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Spain Travel Guide

Málaga Travel Guide



The Province of Málaga is situated on the southern coast of Spain, in the Autonomous Community of Andalusia. It is bordered by the Mediterranean Sea to the South, and by the provinces of Cádiz, Sevilla, Córdoba and Granada. Málaga contains 100 municipalities and 6 regions. Besides the capital, its main cities are Marbella, Vélez-Málaga, Antequera and Ronda. The regions are: La Axarquía, Valle del Guadalhorce, Serranía de Ronda, Comarca de Antequera, Costa del Sol Occidental and Vega de Málaga.

Birthplace of Picasso, the attractive, cosmopolitan city of Málaga is the capital city of the Costa del Sol and lies on a beautiful sweep of bay in Andalucia. Málaga is surrounded by mountains, lying in the southern base of the Axarquía hills, and two rivers, the Guadalmedina and the Guadalhorce. The climate here is mild and equable, the mean annual temperature being about 19 °C (66 °F). Málaga has an International Airport, Pablo Ruiz Picasso Málaga International Airport, that provides the gateway to all of the other Andalusian towns. There are a lot of hotels and tourist facilities to support the number of visitors the surrounding villages and beaches attract each year.

Málaga Travel Guide
Malaga
Málaga Travel Guide
Malaga


Málaga Travel Guide
Malaga
Málaga Travel Guide
Malaga


  SOME STATISTICS OF MALAGA
 Area 7,308 km²
 Population 1,330,010 (2002)
 Population density 181.99/km²
 Population of the city of Málaga 558,287 (2005 estimates).

Malaga
As one of the oldest cities in the world Malaga has seen its fair share of inhabitants through the centuries, from the Phoenicians through to the Byzantine many have fallen under her Mediterranean spell. It’s this rich tapestry of former cultures, along with the areas captivating climate, that helped establish it as a tourism hotspot in the 1960’s, Spain, as one of the most popular holiday destinations in Europe.

The advent of cheap flights to Malaga saw visitor numbers skyrocket, and tourism amenities have over the years gradually grown to accommodate this new demand. Indeed, tourism today is one of Malaga’s strongest economies, and being located within the world-renowned Costa del Sol region it enjoys the highest average amounts of sunshine in Spain.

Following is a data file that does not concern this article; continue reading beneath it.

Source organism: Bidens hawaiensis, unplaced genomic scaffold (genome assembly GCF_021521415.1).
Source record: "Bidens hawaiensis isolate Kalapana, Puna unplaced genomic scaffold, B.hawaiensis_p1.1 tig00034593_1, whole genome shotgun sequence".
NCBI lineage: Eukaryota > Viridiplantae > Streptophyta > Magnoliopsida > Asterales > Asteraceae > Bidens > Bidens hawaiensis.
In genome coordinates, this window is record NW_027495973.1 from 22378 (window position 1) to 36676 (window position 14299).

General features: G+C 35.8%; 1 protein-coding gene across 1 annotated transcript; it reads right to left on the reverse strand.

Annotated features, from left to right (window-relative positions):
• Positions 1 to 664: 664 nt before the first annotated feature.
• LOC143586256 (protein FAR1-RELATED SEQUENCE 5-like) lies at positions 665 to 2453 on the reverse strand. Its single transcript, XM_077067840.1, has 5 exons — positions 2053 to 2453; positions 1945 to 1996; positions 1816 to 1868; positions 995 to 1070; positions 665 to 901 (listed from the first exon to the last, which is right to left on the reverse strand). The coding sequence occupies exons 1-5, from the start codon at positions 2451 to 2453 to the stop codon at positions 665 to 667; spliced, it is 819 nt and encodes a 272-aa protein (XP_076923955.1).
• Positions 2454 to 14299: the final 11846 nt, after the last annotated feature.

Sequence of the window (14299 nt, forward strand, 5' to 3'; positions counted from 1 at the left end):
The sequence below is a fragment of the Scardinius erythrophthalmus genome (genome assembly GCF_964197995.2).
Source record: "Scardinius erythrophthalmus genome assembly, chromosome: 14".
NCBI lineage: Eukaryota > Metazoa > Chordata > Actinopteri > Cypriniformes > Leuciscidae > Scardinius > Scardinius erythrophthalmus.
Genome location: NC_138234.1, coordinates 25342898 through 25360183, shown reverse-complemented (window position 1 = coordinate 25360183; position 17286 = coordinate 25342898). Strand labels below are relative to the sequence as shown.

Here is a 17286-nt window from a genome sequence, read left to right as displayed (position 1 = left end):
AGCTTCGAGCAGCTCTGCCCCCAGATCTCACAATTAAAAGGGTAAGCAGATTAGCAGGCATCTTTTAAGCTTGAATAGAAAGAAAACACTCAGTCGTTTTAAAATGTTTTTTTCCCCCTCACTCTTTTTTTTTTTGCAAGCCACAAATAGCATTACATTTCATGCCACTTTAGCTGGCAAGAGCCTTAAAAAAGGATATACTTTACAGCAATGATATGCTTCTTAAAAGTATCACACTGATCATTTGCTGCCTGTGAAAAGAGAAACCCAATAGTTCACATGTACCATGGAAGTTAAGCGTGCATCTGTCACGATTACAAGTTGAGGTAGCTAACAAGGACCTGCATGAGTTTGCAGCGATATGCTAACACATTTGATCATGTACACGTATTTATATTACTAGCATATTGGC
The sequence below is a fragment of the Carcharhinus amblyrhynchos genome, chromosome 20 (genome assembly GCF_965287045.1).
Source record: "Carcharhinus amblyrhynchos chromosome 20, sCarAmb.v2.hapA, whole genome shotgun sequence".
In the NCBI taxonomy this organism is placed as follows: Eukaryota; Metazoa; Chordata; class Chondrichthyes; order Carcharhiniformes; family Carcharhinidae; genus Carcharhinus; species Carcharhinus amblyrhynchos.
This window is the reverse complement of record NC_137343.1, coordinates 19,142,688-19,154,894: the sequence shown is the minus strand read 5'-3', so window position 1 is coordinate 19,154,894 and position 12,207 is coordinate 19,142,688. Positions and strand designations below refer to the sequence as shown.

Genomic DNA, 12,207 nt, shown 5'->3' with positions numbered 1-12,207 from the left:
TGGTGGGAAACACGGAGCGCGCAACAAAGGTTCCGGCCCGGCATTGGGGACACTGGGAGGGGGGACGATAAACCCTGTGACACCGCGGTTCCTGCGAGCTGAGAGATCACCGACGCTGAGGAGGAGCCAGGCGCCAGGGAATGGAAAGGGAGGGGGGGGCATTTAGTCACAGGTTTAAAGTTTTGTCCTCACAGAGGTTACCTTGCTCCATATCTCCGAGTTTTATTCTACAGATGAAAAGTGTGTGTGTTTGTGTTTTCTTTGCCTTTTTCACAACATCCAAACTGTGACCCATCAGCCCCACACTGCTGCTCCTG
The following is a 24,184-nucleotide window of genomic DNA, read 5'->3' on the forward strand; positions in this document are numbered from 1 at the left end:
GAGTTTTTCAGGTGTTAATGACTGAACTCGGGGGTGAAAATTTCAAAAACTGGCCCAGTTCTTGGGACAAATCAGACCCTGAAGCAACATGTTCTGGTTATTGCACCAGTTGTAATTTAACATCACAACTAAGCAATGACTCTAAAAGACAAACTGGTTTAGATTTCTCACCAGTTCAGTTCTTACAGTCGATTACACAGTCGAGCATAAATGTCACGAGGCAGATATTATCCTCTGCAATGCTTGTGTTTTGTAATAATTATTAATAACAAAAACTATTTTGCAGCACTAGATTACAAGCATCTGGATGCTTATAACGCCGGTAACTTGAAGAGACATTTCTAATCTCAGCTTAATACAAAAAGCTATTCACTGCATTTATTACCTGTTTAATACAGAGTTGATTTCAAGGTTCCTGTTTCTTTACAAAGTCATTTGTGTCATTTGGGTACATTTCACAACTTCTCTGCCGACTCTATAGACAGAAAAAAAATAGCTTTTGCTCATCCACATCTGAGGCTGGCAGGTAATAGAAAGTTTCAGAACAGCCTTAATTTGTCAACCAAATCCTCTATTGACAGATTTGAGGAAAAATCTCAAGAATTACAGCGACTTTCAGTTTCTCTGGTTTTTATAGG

When it comes to enjoying the bountiful Spanish sunshine the beach is the first on all our minds, and as you’d imagine of such a destination you really are spoilt for choice – just keep an eye out of the plane window as your flight to Malaga touches down for an idea of their widespread nature.
Being the closest to the City Centre Playa de la Malagueta is one of Malaga’s more popular beaches, so whilst you might find it busier than some others in the area it is also one of the most convenient for both location and amenities.
With miles of alluring coastline though, whatever it is you’re wanting from your beach trips, you’re sure to find the right one for you, many of Malaga’s beaches possessing the coveted Blue Flag award.

Thanks to its cultural heritage, many of Malaga’s main attractions are remnants of her more prominent former inhabitants, with Roman and Muslim architecture being particularly common throughout the city.
A prime example of this being La Alcazaba, an 11th Century Muslim fortress built upon the remains of a Roman fortress. As such, the site also houses a superb archaeological museum with collections of both Muslim and Roman origin.

Though leaving behind more of an ideological than architectural legacy, Malaga’s most famous son Pablo Picasso lives on through both his Birthplace Museum and the larger Malaga Picasso Museum located in the city’s Old Town area. The Picasso Museum houses over 150 pieces spanning his entire career and is a must for 20th Century art-lovers. Indeed, the cultural offerings in Malaga aren’t restricted to the past, with their Contemporary Art Centre and Interactive Music Museum both being of high repute within the wider art world.

It’s not just the tourists who benefit from Malaga’s gorgeous climate and Mediterranean coastline though, with the area being renowned for its foods, wines and of course the rewards of the sea. For those wanting to experience these wonders outside of a restaurant, the many markets across Malaga are the perfect chance to take in the sights and smells, and with the historic Atarazanas Market on hand what better way combine commerce and culture.

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